The intravenous route in hospital patients Is this being misused?
Abstract number: P1273
George A., George M., McKain S., Shute K., Swarnkar K., Grant I., Defriend D., Turner P.
Aims: It is assumed that almost every patient who is admitted to hospital will have a peripheral cannula inserted. It is observed that patients receive intravenous therapy long after resuming a normal gut function. The aim of this study was to assess if intravenous therapy could be terminated sooner thereby avoiding the associated costs and increased patient morbidity
Methods: 200 randomly selected medical and surgical hospital in-patients across three NHS Trusts in Southern England who had a peripheral venous cannulae inserted for intravenous therapy were monitored daily for 8 days or until removal of the cannula whichever came first. A non-interventional study was undertaken by gathering information on all aspects of intravenous therapy including intravenous fluids and antibiotics that the patient received. The ability of the patient to take a normal diet was also checked this signifying that the patient had a normally functioning gut, which could absorb oral fluids and medicines, whereby, use of the intravenous route could have been avoided.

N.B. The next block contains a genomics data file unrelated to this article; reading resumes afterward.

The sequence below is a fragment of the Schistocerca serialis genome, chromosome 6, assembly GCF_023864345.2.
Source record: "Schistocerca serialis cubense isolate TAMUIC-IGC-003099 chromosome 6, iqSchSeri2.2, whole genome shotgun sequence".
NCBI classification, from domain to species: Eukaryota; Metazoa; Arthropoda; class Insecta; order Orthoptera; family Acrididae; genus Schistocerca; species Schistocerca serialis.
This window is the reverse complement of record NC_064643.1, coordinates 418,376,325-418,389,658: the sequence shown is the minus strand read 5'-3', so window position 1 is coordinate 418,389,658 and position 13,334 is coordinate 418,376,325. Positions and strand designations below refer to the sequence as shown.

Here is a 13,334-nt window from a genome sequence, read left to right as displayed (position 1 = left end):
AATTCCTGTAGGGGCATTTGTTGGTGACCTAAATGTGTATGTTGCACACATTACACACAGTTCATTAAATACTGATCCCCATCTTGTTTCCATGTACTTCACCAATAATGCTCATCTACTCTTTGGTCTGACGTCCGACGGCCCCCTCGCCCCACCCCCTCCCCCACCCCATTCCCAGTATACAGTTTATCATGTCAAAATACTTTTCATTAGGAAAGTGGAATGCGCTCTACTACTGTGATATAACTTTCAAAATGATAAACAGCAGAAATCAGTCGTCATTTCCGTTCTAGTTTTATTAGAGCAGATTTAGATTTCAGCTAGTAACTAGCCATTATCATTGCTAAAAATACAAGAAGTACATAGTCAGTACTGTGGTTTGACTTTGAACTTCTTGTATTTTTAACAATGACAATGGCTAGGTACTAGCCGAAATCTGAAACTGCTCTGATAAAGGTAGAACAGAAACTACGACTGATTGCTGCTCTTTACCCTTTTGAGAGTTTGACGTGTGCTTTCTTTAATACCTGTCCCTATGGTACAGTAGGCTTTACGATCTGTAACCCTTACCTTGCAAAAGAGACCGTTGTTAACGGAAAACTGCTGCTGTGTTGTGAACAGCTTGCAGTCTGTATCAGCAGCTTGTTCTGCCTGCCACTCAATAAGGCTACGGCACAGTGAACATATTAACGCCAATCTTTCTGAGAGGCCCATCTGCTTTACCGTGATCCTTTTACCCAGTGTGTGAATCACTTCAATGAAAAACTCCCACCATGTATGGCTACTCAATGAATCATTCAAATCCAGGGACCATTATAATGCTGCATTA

Results: 74% of cannulae continued to be used in patients to give intravenous fluids and antibiotics inspite of the patient being on a normal diet. 40% of the cannulae were left in for more than 48 hours after their use had stopped with a minority being left in for more than 120 hours. The tendency for healthcare personnel to continue patients on intravenous fluids and medication in spite of the patient on a normal diet was largely attributed to the lack of awareness among the healthcare personnel
Discussion: This study highlights an urgent need to increase the awareness among the healthcare personnel. The ability of a patient to fully absorb oral medications while on a normal diet is being stressed along with the need to increase oral fluid intake of the patient instead of continuing on intravenous fluids. Though peripheral cannulae are essential in patients, their use should be regulated and carefully monitored.
Peripheral intravenous cannulation is an innocuous procedure but has a potential for significant morbidity and increased healthcare costs. The use beyond necessity remains singularly unrecognised. Attention to detail and continuing education of the healthcare personnel is all important.
|Session name:||18th European Congress of Clinical Microbiology and Infectious Diseases|
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